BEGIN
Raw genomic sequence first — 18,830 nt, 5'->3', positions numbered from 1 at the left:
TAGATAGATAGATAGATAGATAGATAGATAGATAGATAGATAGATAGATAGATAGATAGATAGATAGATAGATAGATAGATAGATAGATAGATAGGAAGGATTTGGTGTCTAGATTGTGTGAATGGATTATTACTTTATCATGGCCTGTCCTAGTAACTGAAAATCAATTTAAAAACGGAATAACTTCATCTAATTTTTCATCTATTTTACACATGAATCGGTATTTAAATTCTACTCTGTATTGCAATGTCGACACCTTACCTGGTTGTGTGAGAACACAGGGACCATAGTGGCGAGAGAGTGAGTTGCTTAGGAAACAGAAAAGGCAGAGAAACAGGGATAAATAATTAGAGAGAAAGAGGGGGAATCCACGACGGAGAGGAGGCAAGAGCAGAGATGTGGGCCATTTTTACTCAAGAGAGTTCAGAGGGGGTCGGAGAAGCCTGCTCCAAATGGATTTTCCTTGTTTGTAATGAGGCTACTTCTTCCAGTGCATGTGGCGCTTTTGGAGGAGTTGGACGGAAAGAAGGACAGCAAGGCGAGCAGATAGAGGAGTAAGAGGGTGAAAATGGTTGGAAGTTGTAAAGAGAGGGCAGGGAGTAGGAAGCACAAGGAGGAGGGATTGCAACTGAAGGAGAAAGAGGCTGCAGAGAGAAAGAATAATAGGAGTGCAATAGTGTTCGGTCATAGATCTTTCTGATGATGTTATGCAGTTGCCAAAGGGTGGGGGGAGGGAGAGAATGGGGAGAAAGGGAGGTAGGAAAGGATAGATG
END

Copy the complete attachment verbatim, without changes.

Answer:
Raw genomic sequence first — 18,830 nt, 5'->3', positions numbered from 1 at the left:
TAGATAGATAGATAGATAGATAGATAGATAGATAGATAGATAGATAGATAGATAGATAGATAGATAGATAGATAGATAGATAGATAGATAGATAGGAAGGATTTGGTGTCTAGATTGTGTGAATGGATTATTACTTTATCATGGCCTGTCCTAGTAACTGAAAATCAATTTAAAAACGGAATAACTTCATCTAATTTTTCATCTATTTTACACATGAATCGGTATTTAAATTCTACTCTGTATTGCAATGTCGACACCTTACCTGGTTGTGTGAGAACACAGGGACCATAGTGGCGAGAGAGTGAGTTGCTTAGGAAACAGAAAAGGCAGAGAAACAGGGATAAATAATTAGAGAGAAAGAGGGGGAATCCACGACGGAGAGGAGGCAAGAGCAGAGATGTGGGCCATTTTTACTCAAGAGAGTTCAGAGGGGGTCGGAGAAGCCTGCTCCAAATGGATTTTCCTTGTTTGTAATGAGGCTACTTCTTCCAGTGCATGTGGCGCTTTTGGAGGAGTTGGACGGAAAGAAGGACAGCAAGGCGAGCAGATAGAGGAGTAAGAGGGTGAAAATGGTTGGAAGTTGTAAAGAGAGGGCAGGGAGTAGGAAGCACAAGGAGGAGGGATTGCAACTGAAGGAGAAAGAGGCTGCAGAGAGAAAGAATAATAGGAGTGCAATAGTGTTCGGTCATAGATCTTTCTGATGATGTTATGCAGTTGCCAAAGGGTGGGGGGAGGGAGAGAATGGGGAGAAAGGGAGGTAGGAAAGGATAGATG